Narnia-like ‘Wingfeather Saga’ will deliver a fantasy TV series … for the whole family

The Wingfeather Saga, based on a bestselling children’s book series by Christian singer Andrew Peterson, is in season 1 production by Angel Studios as a new fantasy TV series.

Fantasy series are as popular as they’ve ever been on television, but as producer and writer Chris Wall sees it, few are viewable by the entire family.

In fact, many of them—like Game of Thrones—are so vulgar they’d likely make a sailor blush. 

Wall, though, hopes to help change that perception. 

He is the executive producer and showrunner of a new family-friendly animated fantasy series, The Wingfeather Saga, which is based on a bestselling children’s book series by Christian singer Andrew Peterson and will be released by Angel Studios, the same studio that produced The Chosen.

Although the series is crowdfunded, Angel Studios had no trouble raising the money for the first season, pulling in $5 million from about 8,000 investors in one month. In fact, it broke the record previously held by The Chosen for fasted crowdfunded TV series to reach $1 million. The Wingfeather Saga passed that mark in 48 hours.  

Season 1 is in production.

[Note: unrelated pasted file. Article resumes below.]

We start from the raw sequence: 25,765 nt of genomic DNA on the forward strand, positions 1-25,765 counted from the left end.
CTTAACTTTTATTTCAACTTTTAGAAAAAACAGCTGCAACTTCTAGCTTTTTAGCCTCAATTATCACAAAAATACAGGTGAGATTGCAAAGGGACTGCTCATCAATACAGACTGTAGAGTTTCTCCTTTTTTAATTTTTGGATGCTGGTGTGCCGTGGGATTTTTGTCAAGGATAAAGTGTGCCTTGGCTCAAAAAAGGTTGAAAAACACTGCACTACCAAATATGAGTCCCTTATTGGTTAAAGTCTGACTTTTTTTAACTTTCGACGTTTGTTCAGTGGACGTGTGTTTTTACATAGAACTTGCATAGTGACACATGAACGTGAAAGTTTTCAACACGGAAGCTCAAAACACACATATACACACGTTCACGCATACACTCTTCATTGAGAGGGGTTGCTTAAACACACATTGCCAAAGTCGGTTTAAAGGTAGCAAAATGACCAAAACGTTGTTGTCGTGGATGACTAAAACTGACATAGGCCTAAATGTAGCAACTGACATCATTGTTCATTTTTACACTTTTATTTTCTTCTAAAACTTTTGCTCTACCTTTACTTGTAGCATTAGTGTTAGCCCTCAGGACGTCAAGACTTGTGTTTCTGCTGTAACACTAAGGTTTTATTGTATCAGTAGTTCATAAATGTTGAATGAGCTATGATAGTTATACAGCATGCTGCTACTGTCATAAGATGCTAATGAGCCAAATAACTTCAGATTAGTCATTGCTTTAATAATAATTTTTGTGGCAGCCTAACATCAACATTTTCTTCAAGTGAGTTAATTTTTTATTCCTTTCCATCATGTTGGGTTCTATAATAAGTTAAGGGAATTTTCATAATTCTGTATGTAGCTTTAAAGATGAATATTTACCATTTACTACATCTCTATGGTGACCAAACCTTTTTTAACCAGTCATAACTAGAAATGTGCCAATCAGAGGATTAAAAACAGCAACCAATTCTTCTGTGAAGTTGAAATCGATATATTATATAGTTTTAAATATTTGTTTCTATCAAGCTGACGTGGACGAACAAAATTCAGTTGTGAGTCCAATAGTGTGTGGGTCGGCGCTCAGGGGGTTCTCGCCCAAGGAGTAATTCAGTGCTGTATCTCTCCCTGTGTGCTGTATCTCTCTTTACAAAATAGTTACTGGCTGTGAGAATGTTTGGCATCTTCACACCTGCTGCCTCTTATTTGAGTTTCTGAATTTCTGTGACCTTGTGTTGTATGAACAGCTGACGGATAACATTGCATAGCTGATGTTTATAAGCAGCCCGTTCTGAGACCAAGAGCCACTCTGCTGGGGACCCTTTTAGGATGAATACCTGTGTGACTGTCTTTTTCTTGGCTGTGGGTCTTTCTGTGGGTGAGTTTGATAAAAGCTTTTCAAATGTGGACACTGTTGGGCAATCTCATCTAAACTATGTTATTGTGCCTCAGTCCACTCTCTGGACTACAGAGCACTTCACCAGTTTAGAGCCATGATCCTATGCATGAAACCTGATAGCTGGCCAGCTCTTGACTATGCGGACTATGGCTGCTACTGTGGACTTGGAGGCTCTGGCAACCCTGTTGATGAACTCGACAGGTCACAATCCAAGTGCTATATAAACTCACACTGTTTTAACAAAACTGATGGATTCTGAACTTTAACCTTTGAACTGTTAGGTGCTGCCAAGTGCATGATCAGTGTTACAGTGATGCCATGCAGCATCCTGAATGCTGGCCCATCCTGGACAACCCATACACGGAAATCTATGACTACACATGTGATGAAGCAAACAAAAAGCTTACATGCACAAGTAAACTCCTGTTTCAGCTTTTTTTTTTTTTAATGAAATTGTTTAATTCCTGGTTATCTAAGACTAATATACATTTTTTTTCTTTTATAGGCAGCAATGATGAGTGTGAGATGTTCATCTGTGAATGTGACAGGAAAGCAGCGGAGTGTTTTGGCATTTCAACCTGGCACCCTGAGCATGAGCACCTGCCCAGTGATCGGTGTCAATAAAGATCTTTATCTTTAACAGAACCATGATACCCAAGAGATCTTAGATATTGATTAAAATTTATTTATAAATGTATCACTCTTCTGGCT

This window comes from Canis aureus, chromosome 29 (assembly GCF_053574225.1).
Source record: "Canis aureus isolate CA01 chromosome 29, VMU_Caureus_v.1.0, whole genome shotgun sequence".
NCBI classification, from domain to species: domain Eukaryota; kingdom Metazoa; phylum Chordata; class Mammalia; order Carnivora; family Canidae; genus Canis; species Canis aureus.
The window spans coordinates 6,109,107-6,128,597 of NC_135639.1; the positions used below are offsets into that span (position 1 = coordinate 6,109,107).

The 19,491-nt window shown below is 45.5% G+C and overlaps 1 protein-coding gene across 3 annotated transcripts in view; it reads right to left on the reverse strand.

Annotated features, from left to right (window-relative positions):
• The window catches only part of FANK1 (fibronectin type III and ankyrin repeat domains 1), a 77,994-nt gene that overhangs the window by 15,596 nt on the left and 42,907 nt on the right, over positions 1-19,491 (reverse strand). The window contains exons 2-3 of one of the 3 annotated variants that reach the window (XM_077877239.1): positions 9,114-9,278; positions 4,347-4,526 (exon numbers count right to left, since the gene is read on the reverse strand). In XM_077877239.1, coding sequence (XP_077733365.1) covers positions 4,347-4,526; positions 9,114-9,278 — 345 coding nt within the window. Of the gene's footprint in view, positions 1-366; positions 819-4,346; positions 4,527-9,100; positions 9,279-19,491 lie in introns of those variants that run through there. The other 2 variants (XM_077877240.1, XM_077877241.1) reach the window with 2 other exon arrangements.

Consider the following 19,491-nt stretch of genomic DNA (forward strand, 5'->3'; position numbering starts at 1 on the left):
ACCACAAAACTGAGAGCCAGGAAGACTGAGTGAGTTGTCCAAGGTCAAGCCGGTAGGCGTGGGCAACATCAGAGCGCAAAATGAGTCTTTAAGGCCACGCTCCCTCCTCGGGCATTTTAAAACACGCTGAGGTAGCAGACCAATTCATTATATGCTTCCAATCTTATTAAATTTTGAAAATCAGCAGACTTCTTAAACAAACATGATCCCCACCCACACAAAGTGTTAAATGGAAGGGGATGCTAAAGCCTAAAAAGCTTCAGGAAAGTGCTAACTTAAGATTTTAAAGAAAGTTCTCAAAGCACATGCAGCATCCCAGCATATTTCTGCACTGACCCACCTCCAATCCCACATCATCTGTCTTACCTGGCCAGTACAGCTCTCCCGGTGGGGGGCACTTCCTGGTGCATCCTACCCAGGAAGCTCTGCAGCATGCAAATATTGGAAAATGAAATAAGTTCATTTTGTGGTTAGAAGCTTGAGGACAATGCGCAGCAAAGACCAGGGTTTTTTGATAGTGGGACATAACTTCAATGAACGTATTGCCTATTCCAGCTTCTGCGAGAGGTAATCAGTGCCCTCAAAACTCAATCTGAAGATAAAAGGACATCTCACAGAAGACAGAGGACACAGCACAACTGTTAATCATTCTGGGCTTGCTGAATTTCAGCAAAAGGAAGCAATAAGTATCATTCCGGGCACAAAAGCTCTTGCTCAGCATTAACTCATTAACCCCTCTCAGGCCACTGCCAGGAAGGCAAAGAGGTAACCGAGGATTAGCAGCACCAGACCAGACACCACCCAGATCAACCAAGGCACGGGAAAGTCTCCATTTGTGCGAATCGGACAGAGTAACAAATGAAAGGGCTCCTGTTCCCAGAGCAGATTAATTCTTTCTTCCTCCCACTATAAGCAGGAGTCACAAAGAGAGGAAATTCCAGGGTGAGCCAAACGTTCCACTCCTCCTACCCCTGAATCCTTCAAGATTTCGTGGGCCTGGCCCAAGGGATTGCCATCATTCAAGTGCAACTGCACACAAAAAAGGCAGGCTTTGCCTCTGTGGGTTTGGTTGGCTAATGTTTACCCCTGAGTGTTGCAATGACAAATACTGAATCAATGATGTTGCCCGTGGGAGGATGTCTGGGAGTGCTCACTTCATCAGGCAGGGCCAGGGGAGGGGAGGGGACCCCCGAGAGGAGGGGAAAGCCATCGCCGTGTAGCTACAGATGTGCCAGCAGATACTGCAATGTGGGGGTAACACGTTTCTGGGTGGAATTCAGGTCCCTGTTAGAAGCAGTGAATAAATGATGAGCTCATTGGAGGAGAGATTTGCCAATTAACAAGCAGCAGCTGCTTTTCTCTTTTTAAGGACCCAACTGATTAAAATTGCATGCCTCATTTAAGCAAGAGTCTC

“There’s a scarcity of this kind of material,” said Wall, a veteran of the family-friendly genre with experience as a producer of Veggietales and The Slugs & Bugs Show. 

The Wingfeather Saga tells the story of a family who is living in a fantasy world and must flee evil creatures known as “Fangs of Dang.” The family searches for their place in the world while opposing a mysterious ruler, Gnag the Nameless.

Angel Studios describes the story as having the wit of The Princess Bride, the epic world of The Lord of the Rings and the “deep magic” of the Narnia series.

The series won’t be overtly Christian but will have a Christian worldview, Wall said. It’s important, he said, for viewers to understand what they are getting. 

“If we position the series as Christian fantasy, we will disappoint a number of viewers—because there are dragons, there are legends and fantasy. That could be problematic for some families,” he said. “But if we present a secular fantasy, the secular viewer will go, ‘Wait a minute, I can tell there’s a there’s a hand at work, like in Narnia.’ And so we’re somewhere between that.”

The world of The Wingfeather Saga, Wall said, is similar to those of Narnia or The Lord of the Rings.

“Why would you call Lord of the Rings a Christian fantasy series? [It’s] because Tolkien was a believer, yes, and because the material speaks of Christian values: self-sacrifice, the values of family, the triumph of good over evil, the importance of sacrificial love. And what Wingfeather shares is exactly that. There is value in family and there’s an importance in our identity—who we are, who the Creator made us to be. And while it’s not overt, it is clearly a subversive play, where it’s understood there’s a Christian worldview at work here. The consequences of the choices characters make fall within what we understand.”

For the latest updates on Wingfeather release dates and how to watch, visit The Wingfeather Saga Web site.

TEXAN Correspondent
Michael Foust
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